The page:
Even though Platinum can be found in meteorites, it is considered to be one of the rarest metals on earth. Platinum is mined and produced in a quantity of 5 million troy ounces. By comparison, the gold trading industry mines 85 million troy ounces a year, and silver 547 million.
The Platinum Market
Around 50% of platinum consumption, perhaps even a little more, goes to the jewelry industry. However, due to high concentration and its components, only in the last decades people learned how to properly melt and use platinum for jewelry. Platinum is also used as an important and almost irreplaceable component of catalytic converters in fuel engines.
Other industries such as medicine use platinum, but in much lower figures. Most of the platinum mined nowadays, a little over 80%, comes from Africa. The majority of the rest is divided between Russia and North America.
The trading of platinum is global, as it is traded from the New York Mercantile Exchange (NYMEX), through the Chicago Board of Trade (eCBOT) and all the way to Asia with the Tokyo commodity trading Exchange (TOCOM). The platinum market is open for trading from 22:00 to 20:59 GMT.
What Affects the Platinum Price?
The platinum price saw large changes over the years, and there are a few factors that cause changes in its value:
It is not uncommon to compare the price of platinum to the price of gold. When the financial markets are stable platinum is estimated to be worth about twice the price of gold. However, when the price of gold goes up usually the price of platinum goes down. Often the 2 assets have an inverse relationship to each other – when one goes up the other goes down.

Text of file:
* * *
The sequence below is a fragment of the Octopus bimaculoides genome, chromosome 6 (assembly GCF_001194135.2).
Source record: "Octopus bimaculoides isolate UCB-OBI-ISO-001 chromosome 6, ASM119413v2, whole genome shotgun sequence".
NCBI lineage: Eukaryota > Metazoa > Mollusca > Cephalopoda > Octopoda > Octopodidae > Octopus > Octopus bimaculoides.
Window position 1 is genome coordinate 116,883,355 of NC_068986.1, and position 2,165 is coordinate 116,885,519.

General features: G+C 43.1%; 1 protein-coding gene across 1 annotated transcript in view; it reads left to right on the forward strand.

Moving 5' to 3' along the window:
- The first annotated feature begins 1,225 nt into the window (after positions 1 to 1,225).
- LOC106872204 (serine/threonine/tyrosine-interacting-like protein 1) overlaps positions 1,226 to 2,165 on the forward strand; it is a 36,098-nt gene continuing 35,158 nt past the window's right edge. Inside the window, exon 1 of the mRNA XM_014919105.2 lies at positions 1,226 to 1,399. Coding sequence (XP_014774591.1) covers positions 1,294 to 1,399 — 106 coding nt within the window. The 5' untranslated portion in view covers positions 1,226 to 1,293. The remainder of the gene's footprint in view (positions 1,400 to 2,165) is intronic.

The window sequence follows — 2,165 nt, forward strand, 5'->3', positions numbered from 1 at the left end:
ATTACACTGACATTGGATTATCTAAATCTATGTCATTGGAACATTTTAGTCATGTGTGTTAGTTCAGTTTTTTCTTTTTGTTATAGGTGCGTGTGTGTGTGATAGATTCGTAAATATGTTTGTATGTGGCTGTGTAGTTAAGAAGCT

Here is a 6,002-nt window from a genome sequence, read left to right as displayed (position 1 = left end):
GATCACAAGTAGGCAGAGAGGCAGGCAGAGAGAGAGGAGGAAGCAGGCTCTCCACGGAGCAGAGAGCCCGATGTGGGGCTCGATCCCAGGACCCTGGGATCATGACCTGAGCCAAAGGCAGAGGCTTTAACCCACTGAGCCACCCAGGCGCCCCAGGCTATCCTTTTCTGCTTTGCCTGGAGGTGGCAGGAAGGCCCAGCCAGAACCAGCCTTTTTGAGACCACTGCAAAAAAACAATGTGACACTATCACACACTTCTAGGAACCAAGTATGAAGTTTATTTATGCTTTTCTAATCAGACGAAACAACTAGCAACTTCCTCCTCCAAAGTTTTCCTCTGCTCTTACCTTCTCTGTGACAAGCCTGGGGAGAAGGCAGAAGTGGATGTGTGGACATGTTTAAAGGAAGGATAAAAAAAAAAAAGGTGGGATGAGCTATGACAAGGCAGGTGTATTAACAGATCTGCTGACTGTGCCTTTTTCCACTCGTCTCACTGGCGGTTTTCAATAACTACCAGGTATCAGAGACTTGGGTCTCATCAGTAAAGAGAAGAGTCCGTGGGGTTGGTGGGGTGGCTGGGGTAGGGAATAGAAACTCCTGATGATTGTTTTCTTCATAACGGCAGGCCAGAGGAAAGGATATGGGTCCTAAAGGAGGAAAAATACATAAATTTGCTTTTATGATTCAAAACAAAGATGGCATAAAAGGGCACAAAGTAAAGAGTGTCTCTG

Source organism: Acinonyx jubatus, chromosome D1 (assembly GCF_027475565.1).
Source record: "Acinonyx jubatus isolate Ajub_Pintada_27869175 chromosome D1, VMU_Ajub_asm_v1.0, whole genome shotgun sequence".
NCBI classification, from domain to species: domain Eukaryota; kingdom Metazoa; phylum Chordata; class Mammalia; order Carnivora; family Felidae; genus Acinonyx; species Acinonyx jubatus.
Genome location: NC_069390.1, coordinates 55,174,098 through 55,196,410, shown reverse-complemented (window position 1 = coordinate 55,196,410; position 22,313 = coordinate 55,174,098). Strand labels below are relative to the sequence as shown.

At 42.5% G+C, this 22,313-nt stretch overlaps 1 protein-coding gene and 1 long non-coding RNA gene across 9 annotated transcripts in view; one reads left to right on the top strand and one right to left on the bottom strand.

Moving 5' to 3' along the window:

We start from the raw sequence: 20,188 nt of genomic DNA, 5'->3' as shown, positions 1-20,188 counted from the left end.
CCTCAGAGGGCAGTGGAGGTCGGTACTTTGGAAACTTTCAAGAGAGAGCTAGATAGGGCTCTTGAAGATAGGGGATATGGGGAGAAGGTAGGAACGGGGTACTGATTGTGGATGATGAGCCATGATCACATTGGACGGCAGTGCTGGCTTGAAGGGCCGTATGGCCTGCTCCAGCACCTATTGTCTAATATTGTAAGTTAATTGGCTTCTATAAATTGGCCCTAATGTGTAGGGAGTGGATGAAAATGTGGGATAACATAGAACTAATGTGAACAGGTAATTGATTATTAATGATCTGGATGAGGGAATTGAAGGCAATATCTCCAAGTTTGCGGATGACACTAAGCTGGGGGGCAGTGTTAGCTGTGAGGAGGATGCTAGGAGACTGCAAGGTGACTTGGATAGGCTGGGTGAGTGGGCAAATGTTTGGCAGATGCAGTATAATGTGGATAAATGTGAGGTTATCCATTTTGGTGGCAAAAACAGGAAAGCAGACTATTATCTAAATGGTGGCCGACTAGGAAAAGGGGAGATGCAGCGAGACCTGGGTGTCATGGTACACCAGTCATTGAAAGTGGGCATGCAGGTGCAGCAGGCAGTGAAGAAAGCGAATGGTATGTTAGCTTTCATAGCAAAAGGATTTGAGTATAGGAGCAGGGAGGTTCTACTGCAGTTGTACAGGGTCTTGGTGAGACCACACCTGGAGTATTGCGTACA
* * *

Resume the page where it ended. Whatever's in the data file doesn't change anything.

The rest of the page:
As mentioned before, platinum is a very rare natural resource. As such, its price is affected by the supply and demands; meaning the amount of platinum mined compared to the needs for it in the world.
Due to its uniqueness, most of it goes to specific industries. A change in one of them can create major shifts in the platinum value. For instance – as mentioned before, platinum is used in engines. If, as part of the global trend of green energies, companies will reduce the use of motored engines, the value of platinum can drop.
Platinum CFD Trading
Platinum is not traded for the real physical instrument, but for its contract for difference (CFD). That means one does not purchase or sell the instrument, but he is able to benefit from the fluctuations in the instrument’s price. Although the trader is not trading on the actual instrument, the broker provides him with the real-time pricing and actions from the “real life” value. Trading CFDs, as opposed to direct trading, has a few advantages:
Instruments’ values can change within minutes in some cases. If a person owns platinum when its value is $1,700 and suddenly there is a shift in the market and the value drops to $1,300 he will have lost $400 of its value. This is a declining asset which other people are not interested in buying it. However, if he traded its CFD he can simply close his position at any given time. By trading platinum CFD the trader is able to go both ‘long’ and ‘short’ on the trade.
Another reason is as simple as the price. Platinum is expensive, and in order to purchase one unit the trader will have to pay a substantial sum. Trading platinum CFD, however, the trader can employ leverage of up to 10:1, and reduce the capital amount he would need.
When it comes to a rare and special metal such as platinum, even if one would physically buy it he would need to transport it, maintain it, keep it safe etc. CFDs allows traders to trade on them without all these extra costs and hassle.